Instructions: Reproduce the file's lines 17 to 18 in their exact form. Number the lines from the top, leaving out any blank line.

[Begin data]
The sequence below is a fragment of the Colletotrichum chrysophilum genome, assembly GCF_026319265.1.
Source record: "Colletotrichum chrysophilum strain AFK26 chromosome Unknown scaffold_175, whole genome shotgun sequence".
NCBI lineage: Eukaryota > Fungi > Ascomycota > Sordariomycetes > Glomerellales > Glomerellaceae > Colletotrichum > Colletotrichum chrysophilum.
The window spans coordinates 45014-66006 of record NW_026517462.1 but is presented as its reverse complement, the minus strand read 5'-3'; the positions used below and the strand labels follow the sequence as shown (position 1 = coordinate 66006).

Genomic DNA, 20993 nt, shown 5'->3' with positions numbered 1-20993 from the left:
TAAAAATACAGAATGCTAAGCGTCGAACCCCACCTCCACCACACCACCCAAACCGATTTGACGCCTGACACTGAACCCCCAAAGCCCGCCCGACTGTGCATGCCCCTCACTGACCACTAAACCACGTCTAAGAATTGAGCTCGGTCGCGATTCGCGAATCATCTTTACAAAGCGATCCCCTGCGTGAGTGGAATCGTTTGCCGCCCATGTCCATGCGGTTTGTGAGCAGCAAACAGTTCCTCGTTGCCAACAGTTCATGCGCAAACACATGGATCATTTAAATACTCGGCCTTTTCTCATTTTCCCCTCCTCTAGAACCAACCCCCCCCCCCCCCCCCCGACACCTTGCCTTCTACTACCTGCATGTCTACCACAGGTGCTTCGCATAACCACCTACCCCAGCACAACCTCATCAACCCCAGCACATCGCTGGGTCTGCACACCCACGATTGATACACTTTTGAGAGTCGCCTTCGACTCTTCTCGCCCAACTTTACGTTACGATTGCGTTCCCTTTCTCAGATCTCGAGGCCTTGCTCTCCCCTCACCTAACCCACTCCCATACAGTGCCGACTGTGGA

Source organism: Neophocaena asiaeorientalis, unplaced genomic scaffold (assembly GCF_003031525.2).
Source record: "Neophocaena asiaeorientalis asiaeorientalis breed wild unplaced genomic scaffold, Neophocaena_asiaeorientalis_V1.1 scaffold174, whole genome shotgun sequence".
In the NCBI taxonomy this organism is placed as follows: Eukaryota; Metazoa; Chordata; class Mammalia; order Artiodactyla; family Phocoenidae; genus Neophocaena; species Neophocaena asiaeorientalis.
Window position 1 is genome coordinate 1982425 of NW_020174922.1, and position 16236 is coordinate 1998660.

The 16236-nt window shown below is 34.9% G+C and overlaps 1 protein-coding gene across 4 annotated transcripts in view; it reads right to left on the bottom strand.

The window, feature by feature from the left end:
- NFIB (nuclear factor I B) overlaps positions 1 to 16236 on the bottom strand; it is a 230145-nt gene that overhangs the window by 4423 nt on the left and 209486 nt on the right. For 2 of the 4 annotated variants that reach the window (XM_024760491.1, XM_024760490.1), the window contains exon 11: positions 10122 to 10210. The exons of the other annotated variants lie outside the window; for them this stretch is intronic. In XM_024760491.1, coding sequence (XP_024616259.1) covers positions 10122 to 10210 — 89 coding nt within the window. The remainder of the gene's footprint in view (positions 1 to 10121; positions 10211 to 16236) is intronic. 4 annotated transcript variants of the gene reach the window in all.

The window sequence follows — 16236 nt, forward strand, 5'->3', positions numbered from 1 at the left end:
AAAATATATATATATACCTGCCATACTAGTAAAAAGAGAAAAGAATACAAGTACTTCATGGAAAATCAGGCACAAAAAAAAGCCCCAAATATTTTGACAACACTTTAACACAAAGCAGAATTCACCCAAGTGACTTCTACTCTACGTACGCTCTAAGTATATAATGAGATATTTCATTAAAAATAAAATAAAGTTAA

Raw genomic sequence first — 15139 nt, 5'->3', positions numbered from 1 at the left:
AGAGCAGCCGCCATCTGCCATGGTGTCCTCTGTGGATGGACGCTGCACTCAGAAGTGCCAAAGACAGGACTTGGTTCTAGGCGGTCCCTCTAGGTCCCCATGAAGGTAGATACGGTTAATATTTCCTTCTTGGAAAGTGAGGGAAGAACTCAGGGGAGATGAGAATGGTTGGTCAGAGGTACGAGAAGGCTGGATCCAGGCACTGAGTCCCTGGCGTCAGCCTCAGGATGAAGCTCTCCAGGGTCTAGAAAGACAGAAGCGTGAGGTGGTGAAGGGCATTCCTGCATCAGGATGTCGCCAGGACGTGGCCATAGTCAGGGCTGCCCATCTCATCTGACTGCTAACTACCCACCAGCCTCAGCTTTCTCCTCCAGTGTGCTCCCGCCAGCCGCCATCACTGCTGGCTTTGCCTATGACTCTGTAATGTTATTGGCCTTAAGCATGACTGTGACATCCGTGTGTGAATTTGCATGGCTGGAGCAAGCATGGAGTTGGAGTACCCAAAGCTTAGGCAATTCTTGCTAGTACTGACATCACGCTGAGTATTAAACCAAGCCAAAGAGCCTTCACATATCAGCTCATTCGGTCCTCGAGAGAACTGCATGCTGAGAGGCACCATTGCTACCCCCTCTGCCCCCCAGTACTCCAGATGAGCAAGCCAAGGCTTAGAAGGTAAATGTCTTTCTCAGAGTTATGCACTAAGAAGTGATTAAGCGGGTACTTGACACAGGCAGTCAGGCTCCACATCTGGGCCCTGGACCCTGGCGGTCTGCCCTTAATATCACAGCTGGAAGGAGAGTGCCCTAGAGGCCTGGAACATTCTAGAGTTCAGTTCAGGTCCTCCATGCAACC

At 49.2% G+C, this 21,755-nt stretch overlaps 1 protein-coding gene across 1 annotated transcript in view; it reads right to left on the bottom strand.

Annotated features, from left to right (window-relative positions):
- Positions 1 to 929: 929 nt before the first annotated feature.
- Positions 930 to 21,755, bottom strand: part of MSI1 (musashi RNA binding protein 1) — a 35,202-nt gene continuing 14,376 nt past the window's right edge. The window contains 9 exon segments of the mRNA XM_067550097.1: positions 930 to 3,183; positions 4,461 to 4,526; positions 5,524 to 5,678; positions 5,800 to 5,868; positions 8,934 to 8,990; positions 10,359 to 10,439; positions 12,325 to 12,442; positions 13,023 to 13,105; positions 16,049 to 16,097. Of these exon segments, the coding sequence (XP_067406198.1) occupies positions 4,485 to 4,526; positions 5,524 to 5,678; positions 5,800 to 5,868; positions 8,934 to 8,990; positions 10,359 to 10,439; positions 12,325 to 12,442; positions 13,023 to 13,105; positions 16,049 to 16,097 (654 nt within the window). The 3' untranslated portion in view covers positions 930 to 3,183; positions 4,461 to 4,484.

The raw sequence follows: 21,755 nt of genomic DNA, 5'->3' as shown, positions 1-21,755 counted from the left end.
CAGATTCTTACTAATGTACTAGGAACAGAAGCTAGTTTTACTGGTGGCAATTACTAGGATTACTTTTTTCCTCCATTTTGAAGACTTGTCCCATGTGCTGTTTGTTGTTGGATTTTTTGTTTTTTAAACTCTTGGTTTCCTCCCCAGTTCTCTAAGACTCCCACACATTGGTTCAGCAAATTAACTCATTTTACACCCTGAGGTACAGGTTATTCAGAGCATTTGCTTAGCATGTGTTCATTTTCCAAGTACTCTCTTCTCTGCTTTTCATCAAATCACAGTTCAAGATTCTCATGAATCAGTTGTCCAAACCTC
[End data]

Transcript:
AGAGCAGCCGCCATCTGCCATGGTGTCCTCTGTGGATGGACGCTGCACTCAGAAGTGCCAAAGACAGGACTTGGTTCTAGGCGGTCCCTCTAGGTCCCCATGAAGGTAGATACGGTTAATATTTCCTTCTTGGAAAGTGAGGGAAGAACTCAGGGGAGATGAGAATGGTTGGTCAGAGGTACGAGAAGGCTGGATCCAGGCACTGAGTCCCTGGCGTCAGCCTCAGGATGAAGCTCTCCAGGGTCTAGAAAGACAGAAGCGTGAGGTGGTGAAGGGCATTCCTGCATCAGGATGTCGCCAGGACGTGGCCATAGTCAGGGCTGCCCATCTCATCTGACTGCTAACTACCCACCAGCCTCAGCTTTCTCCTCCAGTGTGCTCCCGCCAGCCGCCATCACTGCTGGCTTTGCCTATGACTCTGTAATGTTATTGGCCTTAAGCATGACTGTGACATCCGTGTGTGAATTTGCATGGCTGGAGCAAGCATGGAGTTGGAGTACCCAAAGCTTAGGCAATTCTTGCTAGTACTGACATCACGCTGAGTATTAAACCAAGCCAAAGAGCCTTCACATATCAGCTCATTCGGTCCTCGAGAGAACTGCATGCTGAGAGGCACCATTGCTACCCCCTCTGCCCCCCAGTACTCCAGATGAGCAAGCCAAGGCTTAGAAGGTAAATGTCTTTCTCAGAGTTATGCACTAAGAAGTGATTAAGCGGGTACTTGACACAGGCAGTCAGGCTCCACATCTGGGCCCTGGACCCTGGCGGTCTGCCCTTAATATCACAGCTGGAAGGAGAGTGCCCTAGAGGCCTGGAACATTCTAGAGTTCAGTTCAGGTCCTCCATGCAACC

At 49.2% G+C, this 21,755-nt stretch overlaps 1 protein-coding gene across 1 annotated transcript in view; it reads right to left on the bottom strand.